The SPEN Project provides in-depth knowledge of 200 randomly sampled nonprofit San Francisco Bay Area organizations over a period of 15 years. We have analyzed the leadership, staffing, and management practices of these organizations longitudinally, with repeated observations that include interviews, financial data, and analysis of webpages and annual reports. The advantage of our longitudinal sample is that it allows us to analyze the dynamics of organizational practices, how ideas are put into use and to what effect, and how relationships with other organizations influence behavior inside the organizations under study. With this longitudinal data, we explain the processes through which ideas take root. With our detailed analysis of changes over time, we observe which practices have been most useful.
Our sample was originally drawn back in 2000 from the full population of 10,000+ 501(c)(3) public charities in the ten county San Francisco Bay Area region. By 2015, 176 of the organizations were still active as nonprofits, and a handful of others had morphed into for-profit organizations, foundations, or public agencies, merged with another nonprofit, or become part of national federations. We have paid particular attention to analysis of the ramifications of practices from the business world adopted by the nonprofit sector. We also study the effects of technological changes and social media on nonprofits’ ability to connect with their constituencies. We have examined the implementation of openness and transparency initiatives by the organizations in our sample. One distinctive feature of the SPEN research is detailed knowledge of inter-organizational relationships among nonprofits, as well as between nonprofits and foundations, government bureaus, and businesses.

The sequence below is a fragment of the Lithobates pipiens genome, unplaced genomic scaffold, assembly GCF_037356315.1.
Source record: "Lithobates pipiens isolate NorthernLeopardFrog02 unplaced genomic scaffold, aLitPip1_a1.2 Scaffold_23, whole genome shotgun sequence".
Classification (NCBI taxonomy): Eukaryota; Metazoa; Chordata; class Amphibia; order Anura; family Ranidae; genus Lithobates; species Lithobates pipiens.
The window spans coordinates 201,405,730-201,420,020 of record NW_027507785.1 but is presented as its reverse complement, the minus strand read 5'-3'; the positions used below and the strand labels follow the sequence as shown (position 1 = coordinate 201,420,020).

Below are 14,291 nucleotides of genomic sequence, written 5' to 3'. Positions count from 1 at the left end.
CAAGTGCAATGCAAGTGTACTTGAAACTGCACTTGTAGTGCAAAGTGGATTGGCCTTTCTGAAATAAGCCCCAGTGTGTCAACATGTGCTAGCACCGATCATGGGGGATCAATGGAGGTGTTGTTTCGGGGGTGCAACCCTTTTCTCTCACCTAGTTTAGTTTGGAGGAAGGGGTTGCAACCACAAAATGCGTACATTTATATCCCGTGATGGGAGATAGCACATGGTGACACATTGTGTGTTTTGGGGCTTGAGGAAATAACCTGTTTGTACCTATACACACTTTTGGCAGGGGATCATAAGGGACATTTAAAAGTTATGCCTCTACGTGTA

The results of this work provide evidence-based insights on such questions as:
- effectiveness and ramifications of business-like practices in the sector,
- effect of technological changes and social media on NPOs’ ability to connect with their constituencies,
- implementation of openness and transparency initiatives throughout the sector,
- impact of nonprofits on the health of urban communities.
The SPEN sample fully represents the diversity of the nonprofit sector, including soup kitchens, PTAs, soccer clubs, housing associations, poverty relief organizations, art museums, and hospitals. The organizations range from very small to extremely large, and are located in urban centers as well as suburban neighborhoods.
The SPEN project has been developed through the hard work of a large research team. In the early years, the team included Patricia Bromley, Denise Gammal, Hokyu Hwang, Caroline Simard, and David Suarez. More recently, the research team includes Christof Brandtner and Aaron Horvath, both PhD candidates in the Department of Sociology, along with a large group of Stanford undergraduates as research assistants. Our most recent work has focused attention on how nonprofit organizations take on more transparent orientations, the ways in which these organizations weathered the financial crisis, and how they have developed an online presence.